Hence, in this study a urethane-based allyl ether monomer (UTAE), as ene monomer, was synthesized and combined with a conventional methacrylate system (BisGMA/TEGDMA), as well as a tetrathiol monomer. The fracture toughness, flexural, and dynamic mechanical properties of the thiol–UTAE–methacrylate system were then studied and the results were interpreted based on chemical composition of the ternary system.
Isophorone diisocyanate (IPDI), and trimethylol propane diallyl ether (DAE), dibutyltin dilaurate (DBTDL), as catalyst, and camphorquinone (CQ) were purchased from Merck (Germany). Tetrahydrofuran (THF) was purchased from Merck (Germany) and dried via distillation over sodium wire. N,N-Dimethyl para-toluidine was obtained from Fluka (Germany). 2,2-Bis-(2-hydroxy-3-methacryloxypropoxy) phenyl] propane (Bis-GMA) and triethyleneglycol dimethacrylate (TEGDMA) were kindly donated by Evonik (Germany). 2, 3-Butanedione (BD) and pentaerythritol tetra (3-mercaptopropionate) (PETMP) were supplied by Aldrich (Germany).
Synthesis and characterization of UTAE monomer
Urethane tetra allyl ether monomer (UTAE) was synthesized by condensation reaction of isophorone diisocyanate (IPDI) and trimethylolpropane diallyl ether (DAE) in stoichiometric ratio of isocyanate and hydroxyl functional groups according to the procedure reported in .
Briefly, under mild stream of demoisturized N 2 gas, DAE (23.33 g, 0.108 mol), dibuthyltin dilaurate (0.1 wt.% of total weight of monomers) and dried THF were placed into a100 ml three-necked round-bottomed flask equipped with a condenser, a dropping funnel, oil bath and magnetic stirrer. IPDI (10.89 g, 0.049 mol) was diluted in THF and dropped into the flask during 30 min. The reaction temperature was adjusted to 55 °C and the reaction continued until no NCO group peak at 2270 cm −1 was detected in the FTIR spectra of the samples collected from the reactor. The product as a viscous liquid was obtained after removing the solvent using a rotary evaporator under reduced pressure. The chemical structure of UTAE was evaluated by spectroscopic analysis. 1 H NMR spectrum of the synthesized monomer was recorded in deuterated DMSO as solvent on an AVANCE 400 MHz spectrometer (Bruker, Germany) and FTIR spectrum was evaluated by an Equinox 55, instrument (Bruker, Germany).
Flexural strength of the samples was measured according to the 3-point bending method carried out with a universal test machine (STM-20, Santam, Iran) at a cross-head speed of 1 mm min −1 . The bar specimens were prepared in dimensions of 2 mm × 2 mm × 25 mm according to ISO 4049 . The specimens were irradiated for 200 s on both sides with a light-curing unit (Optilux 501, Kerr, USA) at an intensity of ca. 550 mW cm −2 . The specimens were stored in distilled water at 37 °C for 24 h prior to testing. The flexural strength (FS) in MPa was then calculated as:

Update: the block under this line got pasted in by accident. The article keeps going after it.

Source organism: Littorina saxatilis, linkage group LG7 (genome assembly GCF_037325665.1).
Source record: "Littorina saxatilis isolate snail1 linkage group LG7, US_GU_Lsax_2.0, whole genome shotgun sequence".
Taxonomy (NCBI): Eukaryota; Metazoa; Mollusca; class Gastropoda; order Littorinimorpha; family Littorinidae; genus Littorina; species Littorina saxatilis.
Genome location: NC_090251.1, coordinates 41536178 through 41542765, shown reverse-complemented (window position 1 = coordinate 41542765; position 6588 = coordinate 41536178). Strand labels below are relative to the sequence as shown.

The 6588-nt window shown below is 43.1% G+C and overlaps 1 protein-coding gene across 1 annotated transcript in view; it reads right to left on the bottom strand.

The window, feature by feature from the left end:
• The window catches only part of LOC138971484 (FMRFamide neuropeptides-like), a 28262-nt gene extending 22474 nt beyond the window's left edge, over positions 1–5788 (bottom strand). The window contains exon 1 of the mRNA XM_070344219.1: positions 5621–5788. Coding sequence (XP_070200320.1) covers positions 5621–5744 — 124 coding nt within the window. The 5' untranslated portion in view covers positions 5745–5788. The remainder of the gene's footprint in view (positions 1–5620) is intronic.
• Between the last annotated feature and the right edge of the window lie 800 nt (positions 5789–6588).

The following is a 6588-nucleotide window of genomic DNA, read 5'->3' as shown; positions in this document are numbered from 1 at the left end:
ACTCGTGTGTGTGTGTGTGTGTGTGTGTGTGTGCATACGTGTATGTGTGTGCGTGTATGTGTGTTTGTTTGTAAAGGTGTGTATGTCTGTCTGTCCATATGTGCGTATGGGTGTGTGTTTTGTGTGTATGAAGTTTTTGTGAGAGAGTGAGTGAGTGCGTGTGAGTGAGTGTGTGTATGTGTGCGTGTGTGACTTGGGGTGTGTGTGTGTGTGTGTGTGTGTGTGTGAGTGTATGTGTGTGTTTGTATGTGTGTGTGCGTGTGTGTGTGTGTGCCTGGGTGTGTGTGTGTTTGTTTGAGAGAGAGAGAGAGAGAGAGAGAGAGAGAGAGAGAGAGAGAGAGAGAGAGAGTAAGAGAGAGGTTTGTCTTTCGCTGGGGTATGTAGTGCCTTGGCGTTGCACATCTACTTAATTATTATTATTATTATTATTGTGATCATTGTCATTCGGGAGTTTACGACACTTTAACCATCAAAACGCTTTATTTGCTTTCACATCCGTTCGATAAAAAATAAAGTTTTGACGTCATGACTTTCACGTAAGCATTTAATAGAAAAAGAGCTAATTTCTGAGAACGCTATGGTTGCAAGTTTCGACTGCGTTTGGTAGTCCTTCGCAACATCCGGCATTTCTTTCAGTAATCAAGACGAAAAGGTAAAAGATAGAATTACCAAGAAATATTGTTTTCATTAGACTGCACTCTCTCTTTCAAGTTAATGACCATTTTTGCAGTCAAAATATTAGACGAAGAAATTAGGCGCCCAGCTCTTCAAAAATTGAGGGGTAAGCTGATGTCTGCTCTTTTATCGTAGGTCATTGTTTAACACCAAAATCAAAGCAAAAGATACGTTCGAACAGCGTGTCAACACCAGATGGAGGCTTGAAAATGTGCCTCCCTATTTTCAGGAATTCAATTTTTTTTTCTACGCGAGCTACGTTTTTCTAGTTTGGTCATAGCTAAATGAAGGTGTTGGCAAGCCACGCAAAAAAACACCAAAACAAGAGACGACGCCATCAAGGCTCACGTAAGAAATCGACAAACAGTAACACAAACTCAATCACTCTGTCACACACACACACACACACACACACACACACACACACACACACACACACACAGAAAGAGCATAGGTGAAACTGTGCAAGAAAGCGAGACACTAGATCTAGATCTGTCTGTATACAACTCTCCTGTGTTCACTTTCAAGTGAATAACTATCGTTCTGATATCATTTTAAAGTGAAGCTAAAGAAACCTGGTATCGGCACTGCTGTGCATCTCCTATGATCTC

where p stands for load at fracture ( N ), L is the span length (20 mm), and b and d are the width and thickness of the specimens in mm, respectively. The elastic modulus was also determined from the slope of the initial linear part of stress–strain curve.
The energy of fracture, U (ε) , was also calculated as the area under stress–strain curve:
where σ and ε denote stress and strain, respectively, and ε b is the strain at break.
Dynamic mechanical analysis
Viscoelastic properties of the specimens were determined by dynamic mechanical analysis (DMA) using a UK Polymer Lab model MK-II analyzer in bending mode over the temperature range from −100 to 200 °C at a heating rate of 5 °C min −1 and frequency of 1 Hz (also 0.1 and 10 Hz for determining activation energy). The loss and storage modulus, and loss tangent were recorded as a function of temperature. Glass transition temperature ( T g ) was taken of the maximum of loss tangent curve. The crosslink density ( ν c ) of cured resins was calculated from DMTA data using rubber elasticity theory according to the following equation :
where E is storage modulus at rubbery plateau region, and R and T are gas constant and absolute temperature, respectively.
T g1/2width was also measured from the half peak width of tan δ curves.
Fracture toughness of a material is determined from the stress intensity factor ( K ) during crack propagation. To determine the fracture toughness (FT), single-edge notch beam (SENB) specimens were fabricated according to ASTM Standard E399-90 in a 5 mm × 2 mm × 25 mm split steel mold with a razor blade providing a 2.5 mm notch in the middle of the specimens. The bending fracture test was performed at a cross-head speed of 0.1 mm min −1 using the universal test machine and the fracture toughness (critical stress intensity factor, K IC ) was calculated according the following equation:
K IC = 3 P L 2 B W 3 / 2 1.93 a W 1 / 2 − 3.07 a W 3 / 2 + 14.53 a W 5 / 2 − 25.11 a W 7 / 2 + 25.8 a W 9 / 2